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Title: Lipoprotein oxidation and cholesterol esterification in a human monocytic cell line
Author: Wilson, Diane Lilias
Awarding Body: University of London
Current Institution: University College London (University of London)
Date of Award: 1995
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The pathogenesis of atherosclerosis is a complex process involving the interaction of a variety of components with cells of the arterial wall. Central to an understanding of the pathogenesis of this disease is the role of lipoproteins and their metabolism by foam cells of the developing atherosclerotic lesion. These cells are mainly monocyte-derived macrophages which have accumulated large quantities of cholesteryl ester in their cytoplasm due to the activity of the enzyme acylCoA:cholesterol acyltransferase (ACAT). There is now considerable evidence to suggest that the formation of foam cells may occur as a result of uptake of modified LDL, probably oxidised LDL (oxLDL), via the scavenger on the surface of macrophages. In the present study the effects of native and modified lipoproteins on cholesterol esterification by ACAT were investigated in a human macrophage cell line THP-1. Lower cholesteryl ester accumulation was observed when oxLDL or native LDL were incubated with the cells when compared to that using acetylated LDL (acLDL). This is probably not due to inhibition of ACAT by oxidation products of LDL because five different oxysterols, lysophosphatidylcholine and two hydroperoxides (13-HPODE and 15-HPETE) did not inhibit the enzyme. In fact oxysterols acted as substrates for ACAT and the hydroperoxides caused slight inhibition of ACAT but only at high concentrations. Although oxLDL themselves showed cytotoxic effects to the cells, none of the tested oxysterols showed any significant cytotoxicity except for 25-OH cholesterol. The presence of an ACAT inhibitor had no effect on the cytotoxicity indicating that a potential build up of oxysterols was no more cytotoxic to the cells. Measurement of the accumulation within the cells of fluorescently-labelled lipoproteins by flow cytometry revealed that both acLDL and oxLDL were taken up into these cells to the same extent. Use of the scavenger receptor ligands, polyinosinic acid and fucoidan, indicated that both acLDL and oxLDL were taken up via the scavenger receptor. Taken together, these results suggest that the lower cholesteryl ester accumulation observed with oxLDL relative to acLDL may be the result of differential intracellular processing rather than a difference in lipoprotein uptake or in inhibition of ACAT by lipoprotein-derived oxidation products.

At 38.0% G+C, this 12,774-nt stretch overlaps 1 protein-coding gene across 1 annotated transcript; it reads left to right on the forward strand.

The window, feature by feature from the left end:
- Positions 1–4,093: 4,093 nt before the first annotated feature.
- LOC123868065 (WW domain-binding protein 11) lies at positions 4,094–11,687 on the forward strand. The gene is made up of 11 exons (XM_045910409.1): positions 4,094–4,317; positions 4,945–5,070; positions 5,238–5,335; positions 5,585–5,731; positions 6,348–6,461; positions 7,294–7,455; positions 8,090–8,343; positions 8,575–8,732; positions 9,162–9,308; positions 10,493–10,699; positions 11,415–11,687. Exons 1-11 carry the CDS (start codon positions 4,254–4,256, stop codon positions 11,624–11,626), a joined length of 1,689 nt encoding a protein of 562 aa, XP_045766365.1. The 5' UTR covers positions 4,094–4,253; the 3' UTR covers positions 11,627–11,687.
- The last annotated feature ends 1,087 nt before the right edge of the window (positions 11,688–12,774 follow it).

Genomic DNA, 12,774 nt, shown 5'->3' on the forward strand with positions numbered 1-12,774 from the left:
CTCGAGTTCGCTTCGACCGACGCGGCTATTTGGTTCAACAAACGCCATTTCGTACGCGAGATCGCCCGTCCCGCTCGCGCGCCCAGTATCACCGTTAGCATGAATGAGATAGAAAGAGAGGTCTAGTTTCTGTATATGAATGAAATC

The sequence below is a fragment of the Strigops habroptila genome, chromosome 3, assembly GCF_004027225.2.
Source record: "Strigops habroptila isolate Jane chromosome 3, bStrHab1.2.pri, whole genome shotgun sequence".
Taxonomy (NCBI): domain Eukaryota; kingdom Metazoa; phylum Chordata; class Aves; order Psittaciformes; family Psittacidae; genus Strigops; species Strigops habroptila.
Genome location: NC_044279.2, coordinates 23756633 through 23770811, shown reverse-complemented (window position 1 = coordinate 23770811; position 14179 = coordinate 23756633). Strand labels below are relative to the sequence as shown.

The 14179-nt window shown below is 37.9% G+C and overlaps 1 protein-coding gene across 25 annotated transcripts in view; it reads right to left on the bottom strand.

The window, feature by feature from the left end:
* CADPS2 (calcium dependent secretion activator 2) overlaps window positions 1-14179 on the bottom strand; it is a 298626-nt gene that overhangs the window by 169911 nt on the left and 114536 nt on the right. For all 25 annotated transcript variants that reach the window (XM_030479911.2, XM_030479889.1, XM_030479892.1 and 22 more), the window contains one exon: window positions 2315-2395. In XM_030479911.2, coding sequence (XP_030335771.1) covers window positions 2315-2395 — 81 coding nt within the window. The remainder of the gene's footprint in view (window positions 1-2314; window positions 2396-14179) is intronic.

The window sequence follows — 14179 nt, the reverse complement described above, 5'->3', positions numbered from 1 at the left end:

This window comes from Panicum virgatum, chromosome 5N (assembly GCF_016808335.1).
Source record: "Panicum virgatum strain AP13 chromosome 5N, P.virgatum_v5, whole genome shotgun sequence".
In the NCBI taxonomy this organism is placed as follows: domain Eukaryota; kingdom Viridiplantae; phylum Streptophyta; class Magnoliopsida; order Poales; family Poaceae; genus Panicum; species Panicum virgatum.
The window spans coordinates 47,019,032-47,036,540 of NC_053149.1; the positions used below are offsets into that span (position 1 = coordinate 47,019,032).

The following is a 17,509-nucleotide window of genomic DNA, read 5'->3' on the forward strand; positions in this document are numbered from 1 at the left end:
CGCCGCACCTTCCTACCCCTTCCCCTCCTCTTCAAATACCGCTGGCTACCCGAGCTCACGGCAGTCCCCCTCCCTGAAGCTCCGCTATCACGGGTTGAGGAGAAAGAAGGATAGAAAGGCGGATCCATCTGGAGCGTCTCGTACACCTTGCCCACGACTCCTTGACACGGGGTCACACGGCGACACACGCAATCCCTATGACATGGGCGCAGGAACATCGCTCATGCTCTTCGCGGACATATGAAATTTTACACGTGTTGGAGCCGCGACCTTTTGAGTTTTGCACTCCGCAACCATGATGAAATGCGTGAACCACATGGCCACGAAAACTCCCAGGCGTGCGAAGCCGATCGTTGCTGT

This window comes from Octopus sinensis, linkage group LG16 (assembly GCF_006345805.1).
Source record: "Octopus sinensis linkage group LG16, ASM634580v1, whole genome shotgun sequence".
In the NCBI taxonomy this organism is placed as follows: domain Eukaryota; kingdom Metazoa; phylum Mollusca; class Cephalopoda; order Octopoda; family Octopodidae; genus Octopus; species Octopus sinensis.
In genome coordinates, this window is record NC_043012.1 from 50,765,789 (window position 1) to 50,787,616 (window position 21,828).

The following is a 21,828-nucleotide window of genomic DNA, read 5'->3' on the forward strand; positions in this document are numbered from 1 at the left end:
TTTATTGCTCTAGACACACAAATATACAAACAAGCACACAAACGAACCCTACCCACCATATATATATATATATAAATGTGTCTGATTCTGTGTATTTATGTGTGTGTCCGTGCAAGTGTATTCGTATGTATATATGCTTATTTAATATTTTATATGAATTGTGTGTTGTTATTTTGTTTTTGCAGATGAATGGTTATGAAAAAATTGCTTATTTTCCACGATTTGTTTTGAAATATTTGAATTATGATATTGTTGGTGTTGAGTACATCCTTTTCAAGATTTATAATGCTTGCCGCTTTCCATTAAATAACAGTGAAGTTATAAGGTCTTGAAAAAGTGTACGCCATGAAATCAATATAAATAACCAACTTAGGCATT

Supervisor: Not available Sponsor: Not available
Qualification Name: Thesis (Ph.D.) Qualification Level: Doctoral
EThOS ID:  DOI: Not available
Keywords: Atherosclerosis